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Columns

June 18, 2009

This Wonderful Life: Welcome home, no matter where you are

It must be nice to spend your young life in a place where the physical and social landscape feels like home.



I grew up in the South, in a part of Florida that is securely under the buckle of the Bible Belt. Sure, there was all that drawling Southern charm, Spanish moss and porches in the old section of town laced with gingerbread and appointed with swings and rockers.



But if you pitted zealous obedience against openminded curiosity, obedience always emerged victorious. If you thought your opinions might run counter to the status quo, you didn’t speak too loudly in restaurants or let too many people know how you felt and thought.



Everyone was presumed Republican until proven Libertarian.



I never felt at home. This week, I was back in the South — not in my hometown, but in Richmond, Va., where my Aunt Vera lives. I haven’t been there since last year, when my grandmother suffered a double blow from a bout of shingles and then a stroke, and things looked bad. It was a most difficult trip — draining in the extreme. My grandmother survived that, only to die a couple months later.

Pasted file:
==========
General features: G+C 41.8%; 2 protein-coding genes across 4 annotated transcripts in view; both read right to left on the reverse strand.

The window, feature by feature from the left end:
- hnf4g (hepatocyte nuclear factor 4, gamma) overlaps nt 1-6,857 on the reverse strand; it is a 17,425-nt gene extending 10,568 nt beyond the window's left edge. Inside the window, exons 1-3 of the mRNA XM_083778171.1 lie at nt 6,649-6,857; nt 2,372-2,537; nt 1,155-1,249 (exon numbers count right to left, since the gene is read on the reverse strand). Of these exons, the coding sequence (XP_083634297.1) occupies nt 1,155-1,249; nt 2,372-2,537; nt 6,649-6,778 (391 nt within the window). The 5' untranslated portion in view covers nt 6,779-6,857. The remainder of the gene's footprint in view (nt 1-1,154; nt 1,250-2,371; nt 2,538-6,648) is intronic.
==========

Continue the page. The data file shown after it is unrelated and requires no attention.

In the South, stories often start out looking very cheery, only to take unexpectedly dark turns.



``I’ll always remember the Fourth of July picnic where Miss Marguerite brought that delicious peach pie and Clem’s oldest boy lost three fingers in a freak tug-a-war accident.’’ This trip doesn’t take a turn that dark.



Throughout my life, I have enjoyed visiting my Aunt Vera more than just about anything else.



When I was a little girl, her attic was a nirvana of dress-up possibilities. On one trip, she allowed me to wear her silver fox fur stole throughout the entire visit. My mother made me remove it at mealtimes, but I vaguely recall sleeping with the thing.

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